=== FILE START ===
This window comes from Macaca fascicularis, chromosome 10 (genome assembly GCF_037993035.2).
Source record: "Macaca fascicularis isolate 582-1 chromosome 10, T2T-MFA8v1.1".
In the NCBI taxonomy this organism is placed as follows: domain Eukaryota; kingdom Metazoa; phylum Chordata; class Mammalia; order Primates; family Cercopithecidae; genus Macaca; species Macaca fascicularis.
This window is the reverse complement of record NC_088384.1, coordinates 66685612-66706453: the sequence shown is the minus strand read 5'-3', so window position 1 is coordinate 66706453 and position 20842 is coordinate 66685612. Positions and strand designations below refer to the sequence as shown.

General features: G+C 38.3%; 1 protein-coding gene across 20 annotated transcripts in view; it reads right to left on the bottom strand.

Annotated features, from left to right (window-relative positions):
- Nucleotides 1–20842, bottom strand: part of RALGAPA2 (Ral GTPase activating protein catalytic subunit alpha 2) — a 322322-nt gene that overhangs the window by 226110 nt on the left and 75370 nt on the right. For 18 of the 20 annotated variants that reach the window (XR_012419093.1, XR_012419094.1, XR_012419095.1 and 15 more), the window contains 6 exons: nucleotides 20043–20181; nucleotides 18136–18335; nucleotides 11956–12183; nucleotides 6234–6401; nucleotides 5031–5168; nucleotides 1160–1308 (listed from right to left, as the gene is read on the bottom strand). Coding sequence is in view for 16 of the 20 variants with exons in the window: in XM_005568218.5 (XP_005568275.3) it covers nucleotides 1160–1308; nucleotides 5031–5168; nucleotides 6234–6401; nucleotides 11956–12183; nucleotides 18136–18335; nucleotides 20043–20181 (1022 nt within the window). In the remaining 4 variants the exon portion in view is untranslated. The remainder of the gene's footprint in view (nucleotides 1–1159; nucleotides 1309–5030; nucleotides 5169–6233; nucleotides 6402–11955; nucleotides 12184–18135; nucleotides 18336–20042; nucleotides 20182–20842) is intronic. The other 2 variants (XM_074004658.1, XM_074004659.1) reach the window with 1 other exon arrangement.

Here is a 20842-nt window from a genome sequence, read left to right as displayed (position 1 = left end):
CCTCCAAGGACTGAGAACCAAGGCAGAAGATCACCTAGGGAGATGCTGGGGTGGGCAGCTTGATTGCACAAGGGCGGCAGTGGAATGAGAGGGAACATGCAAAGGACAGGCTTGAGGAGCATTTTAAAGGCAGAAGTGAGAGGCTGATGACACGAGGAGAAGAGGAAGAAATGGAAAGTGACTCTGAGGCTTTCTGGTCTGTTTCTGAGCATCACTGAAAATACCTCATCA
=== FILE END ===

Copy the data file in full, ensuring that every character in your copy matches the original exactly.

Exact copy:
This window comes from Macaca fascicularis, chromosome 10 (genome assembly GCF_037993035.2).
Source record: "Macaca fascicularis isolate 582-1 chromosome 10, T2T-MFA8v1.1".
In the NCBI taxonomy this organism is placed as follows: domain Eukaryota; kingdom Metazoa; phylum Chordata; class Mammalia; order Primates; family Cercopithecidae; genus Macaca; species Macaca fascicularis.
This window is the reverse complement of record NC_088384.1, coordinates 66685612-66706453: the sequence shown is the minus strand read 5'-3', so window position 1 is coordinate 66706453 and position 20842 is coordinate 66685612. Positions and strand designations below refer to the sequence as shown.

General features: G+C 38.3%; 1 protein-coding gene across 20 annotated transcripts in view; it reads right to left on the bottom strand.

Annotated features, from left to right (window-relative positions):
- Nucleotides 1–20842, bottom strand: part of RALGAPA2 (Ral GTPase activating protein catalytic subunit alpha 2) — a 322322-nt gene that overhangs the window by 226110 nt on the left and 75370 nt on the right. For 18 of the 20 annotated variants that reach the window (XR_012419093.1, XR_012419094.1, XR_012419095.1 and 15 more), the window contains 6 exons: nucleotides 20043–20181; nucleotides 18136–18335; nucleotides 11956–12183; nucleotides 6234–6401; nucleotides 5031–5168; nucleotides 1160–1308 (listed from right to left, as the gene is read on the bottom strand). Coding sequence is in view for 16 of the 20 variants with exons in the window: in XM_005568218.5 (XP_005568275.3) it covers nucleotides 1160–1308; nucleotides 5031–5168; nucleotides 6234–6401; nucleotides 11956–12183; nucleotides 18136–18335; nucleotides 20043–20181 (1022 nt within the window). In the remaining 4 variants the exon portion in view is untranslated. The remainder of the gene's footprint in view (nucleotides 1–1159; nucleotides 1309–5030; nucleotides 5169–6233; nucleotides 6402–11955; nucleotides 12184–18135; nucleotides 18336–20042; nucleotides 20182–20842) is intronic. The other 2 variants (XM_074004658.1, XM_074004659.1) reach the window with 1 other exon arrangement.

Here is a 20842-nt window from a genome sequence, read left to right as displayed (position 1 = left end):
CCTCCAAGGACTGAGAACCAAGGCAGAAGATCACCTAGGGAGATGCTGGGGTGGGCAGCTTGATTGCACAAGGGCGGCAGTGGAATGAGAGGGAACATGCAAAGGACAGGCTTGAGGAGCATTTTAAAGGCAGAAGTGAGAGGCTGATGACACGAGGAGAAGAGGAAGAAATGGAAAGTGACTCTGAGGCTTTCTGGTCTGTTTCTGAGCATCACTGAAAATACCTCATCA